When Lewis faced the prospect of spending a freezing winter without a heater, he improvised by employing his gas stove and oven to keep his modest 1930s home warm. Mr. Hicks was a World War II veteran, and having weathered the harsh conditions and climate of that era, he knew that a Texas winter was something he could survive, even if he didn’t have the most efficient equipment. So he decided to make do as best he could.

But while this strategy seemed better than nothing, it could have potentially lethal consequences. Gas cookers can fill the atmosphere with higher concentrations of carbon monoxide, nitric oxide, and nitrogen dioxide, substances that are known to have a negative effect on respiration and cardiovascular health. Using them for short periods just to cook may be okay if your place is well ventilated. But to use a gas cooker as Mr. Hicks does, you would probably have it on all day, which means a much higher risk of exposure.

Additionally, when you open the oven door as Mr. Hicks did, you risk flooding your kitchen with these toxic gases. Additionally, this makeshift setup also creates a potential fire hazard and can be even more dangerous in case of gas leaks. Mr. Hicks had no other safe way to keep his home warm in winter and tried to be vigilant about keeping safe by regularly checking on the stove. But this just placed an extra burden on him. Still, his solution worked, sort of. But the setup was potentially hazardous and could result in the elderly veteran getting gassed or causing a fire.

As Officer Salazar looked around, she knew she was expected to reprimand the old man for putting himself at risk like that and potentially endangering the whole neighborhood. But all she could see was a frail grandpa who was too proud to ask for help and would rather shiver day and night until springtime than bother his neighbors. She felt a pang of pain in her chest. This man could be her grandfather, she thought, and she couldn’t bear to think of her own grandpa braving an entire winter like that.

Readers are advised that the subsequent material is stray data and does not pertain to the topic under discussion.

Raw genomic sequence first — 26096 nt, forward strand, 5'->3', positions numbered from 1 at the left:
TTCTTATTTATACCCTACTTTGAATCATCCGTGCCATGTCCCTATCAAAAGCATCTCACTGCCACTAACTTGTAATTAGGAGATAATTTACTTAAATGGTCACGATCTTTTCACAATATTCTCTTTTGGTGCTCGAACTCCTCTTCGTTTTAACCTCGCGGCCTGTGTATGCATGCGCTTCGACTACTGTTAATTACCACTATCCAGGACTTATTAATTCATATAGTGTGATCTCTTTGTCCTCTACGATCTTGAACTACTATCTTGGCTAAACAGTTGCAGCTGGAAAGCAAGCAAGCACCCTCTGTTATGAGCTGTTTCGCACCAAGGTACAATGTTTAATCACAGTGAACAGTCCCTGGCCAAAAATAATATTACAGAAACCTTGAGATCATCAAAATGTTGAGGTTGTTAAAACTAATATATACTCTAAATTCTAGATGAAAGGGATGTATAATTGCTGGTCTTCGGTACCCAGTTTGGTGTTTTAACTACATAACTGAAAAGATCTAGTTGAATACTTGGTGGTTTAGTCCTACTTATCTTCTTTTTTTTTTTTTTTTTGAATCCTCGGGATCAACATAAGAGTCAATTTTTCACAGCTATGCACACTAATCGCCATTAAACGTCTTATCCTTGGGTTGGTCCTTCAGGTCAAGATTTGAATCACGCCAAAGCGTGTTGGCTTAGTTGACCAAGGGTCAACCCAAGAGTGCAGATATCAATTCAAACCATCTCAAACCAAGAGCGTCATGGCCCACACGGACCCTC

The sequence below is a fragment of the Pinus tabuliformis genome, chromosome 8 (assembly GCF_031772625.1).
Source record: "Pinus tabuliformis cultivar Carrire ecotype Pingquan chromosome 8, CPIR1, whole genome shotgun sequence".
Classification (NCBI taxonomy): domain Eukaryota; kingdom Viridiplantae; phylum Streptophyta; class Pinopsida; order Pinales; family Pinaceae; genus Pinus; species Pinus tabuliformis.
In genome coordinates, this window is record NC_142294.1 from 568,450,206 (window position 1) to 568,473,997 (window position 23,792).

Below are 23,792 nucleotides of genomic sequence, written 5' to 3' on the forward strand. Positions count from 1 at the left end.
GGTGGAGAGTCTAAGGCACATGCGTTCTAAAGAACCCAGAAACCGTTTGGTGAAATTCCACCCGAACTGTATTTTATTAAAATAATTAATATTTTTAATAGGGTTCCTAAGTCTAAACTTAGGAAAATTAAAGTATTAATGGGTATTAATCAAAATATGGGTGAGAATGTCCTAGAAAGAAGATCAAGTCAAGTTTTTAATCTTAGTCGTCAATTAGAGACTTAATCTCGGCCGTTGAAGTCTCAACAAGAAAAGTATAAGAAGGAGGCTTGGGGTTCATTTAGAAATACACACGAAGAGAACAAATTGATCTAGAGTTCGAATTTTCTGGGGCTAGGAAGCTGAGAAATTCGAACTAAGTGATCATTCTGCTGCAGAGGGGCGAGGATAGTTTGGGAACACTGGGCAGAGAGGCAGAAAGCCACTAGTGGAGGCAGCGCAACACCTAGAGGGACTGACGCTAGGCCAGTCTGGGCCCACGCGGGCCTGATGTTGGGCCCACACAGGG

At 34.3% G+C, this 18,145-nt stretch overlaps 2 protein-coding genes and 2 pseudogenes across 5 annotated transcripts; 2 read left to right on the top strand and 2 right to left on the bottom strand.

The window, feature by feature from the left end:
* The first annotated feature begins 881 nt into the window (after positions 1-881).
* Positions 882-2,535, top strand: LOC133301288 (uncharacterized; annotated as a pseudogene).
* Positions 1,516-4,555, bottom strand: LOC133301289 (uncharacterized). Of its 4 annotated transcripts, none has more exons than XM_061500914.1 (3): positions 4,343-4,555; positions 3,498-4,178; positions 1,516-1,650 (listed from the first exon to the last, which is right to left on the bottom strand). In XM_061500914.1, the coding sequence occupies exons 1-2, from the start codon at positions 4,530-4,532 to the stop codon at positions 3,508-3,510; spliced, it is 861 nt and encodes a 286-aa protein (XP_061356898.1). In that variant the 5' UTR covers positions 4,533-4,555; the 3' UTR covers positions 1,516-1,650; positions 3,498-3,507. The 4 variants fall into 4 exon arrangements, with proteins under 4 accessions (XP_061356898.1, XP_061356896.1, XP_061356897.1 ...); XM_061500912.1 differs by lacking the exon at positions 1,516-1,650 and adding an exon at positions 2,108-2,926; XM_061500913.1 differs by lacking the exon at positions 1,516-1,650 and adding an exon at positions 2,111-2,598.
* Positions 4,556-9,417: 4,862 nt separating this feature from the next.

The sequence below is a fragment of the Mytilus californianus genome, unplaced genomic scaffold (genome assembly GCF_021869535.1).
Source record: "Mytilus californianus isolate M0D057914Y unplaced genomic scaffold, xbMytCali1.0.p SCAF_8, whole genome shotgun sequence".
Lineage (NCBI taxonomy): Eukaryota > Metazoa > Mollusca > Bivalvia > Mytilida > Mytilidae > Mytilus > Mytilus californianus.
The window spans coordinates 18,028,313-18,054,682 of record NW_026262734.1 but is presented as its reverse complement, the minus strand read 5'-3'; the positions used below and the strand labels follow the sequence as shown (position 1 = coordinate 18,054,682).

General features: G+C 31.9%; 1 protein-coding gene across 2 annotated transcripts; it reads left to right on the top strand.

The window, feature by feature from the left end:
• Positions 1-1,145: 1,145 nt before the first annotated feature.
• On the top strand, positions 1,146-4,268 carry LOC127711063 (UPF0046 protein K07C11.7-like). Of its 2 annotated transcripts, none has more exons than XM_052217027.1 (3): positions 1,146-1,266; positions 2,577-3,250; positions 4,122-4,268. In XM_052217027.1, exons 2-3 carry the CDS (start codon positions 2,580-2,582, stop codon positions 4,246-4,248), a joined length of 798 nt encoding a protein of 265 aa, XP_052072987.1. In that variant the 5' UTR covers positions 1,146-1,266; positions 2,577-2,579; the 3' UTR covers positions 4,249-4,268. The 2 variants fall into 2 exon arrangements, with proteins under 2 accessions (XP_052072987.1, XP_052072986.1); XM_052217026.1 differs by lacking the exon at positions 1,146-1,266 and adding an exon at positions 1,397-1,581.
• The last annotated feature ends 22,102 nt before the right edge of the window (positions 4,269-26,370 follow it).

Trying to retain her composure despite the tears that threatened to spill from her eyes, she asked the old man whether he had a better option to warm himself up. Mr. Hicks told Officer Salazar that he had a heater, but that it had burnt a hole in his carpet when it malfunctioned, so that wasn’t a better solution either. They left, Officer Salazar convinced that something had to be done for the old veteran who had faithfully served his country and deserved to spend his latter years in comfort, not shivering from the cold.

As Chastity Salazar discussed the situation with their partner, they realized that there was something practical that they could do for Mr. Hicks. Because police work was so often coupled with social and humanitarian issues, their Police Department was affiliated with several charities that did outreach work in the community. Officers Salazar and Cadenas approached the Austin Police Association Cops for Charity and the St. David’s Association. Through these organizations, they purchased a heater and air conditioning unit for Mr. Lewis Hicks and delivered these to his home.

Mr. Hicks was overwhelmed by their kindness. For many years, he had struggled to make do. As he cheerfully said to news outlets, ‘You hate to ask anybody cuz sometimes they’ll frown on you, and I’m a true veteran, I won’t ask, but our do-good cops were not yet done with the struggling veteran, because they had more in store for him.

With their intervention at the home of World War II veteran Louis C. Hicks, police officers Chastity Salazar and Bino Cadenas attracted the attention of news outlets throughout Texas and nationally. The story of their good deed soon became a media sensation, and folks couldn’t get enough of this heartwarming, feel-good story of the two caring cops.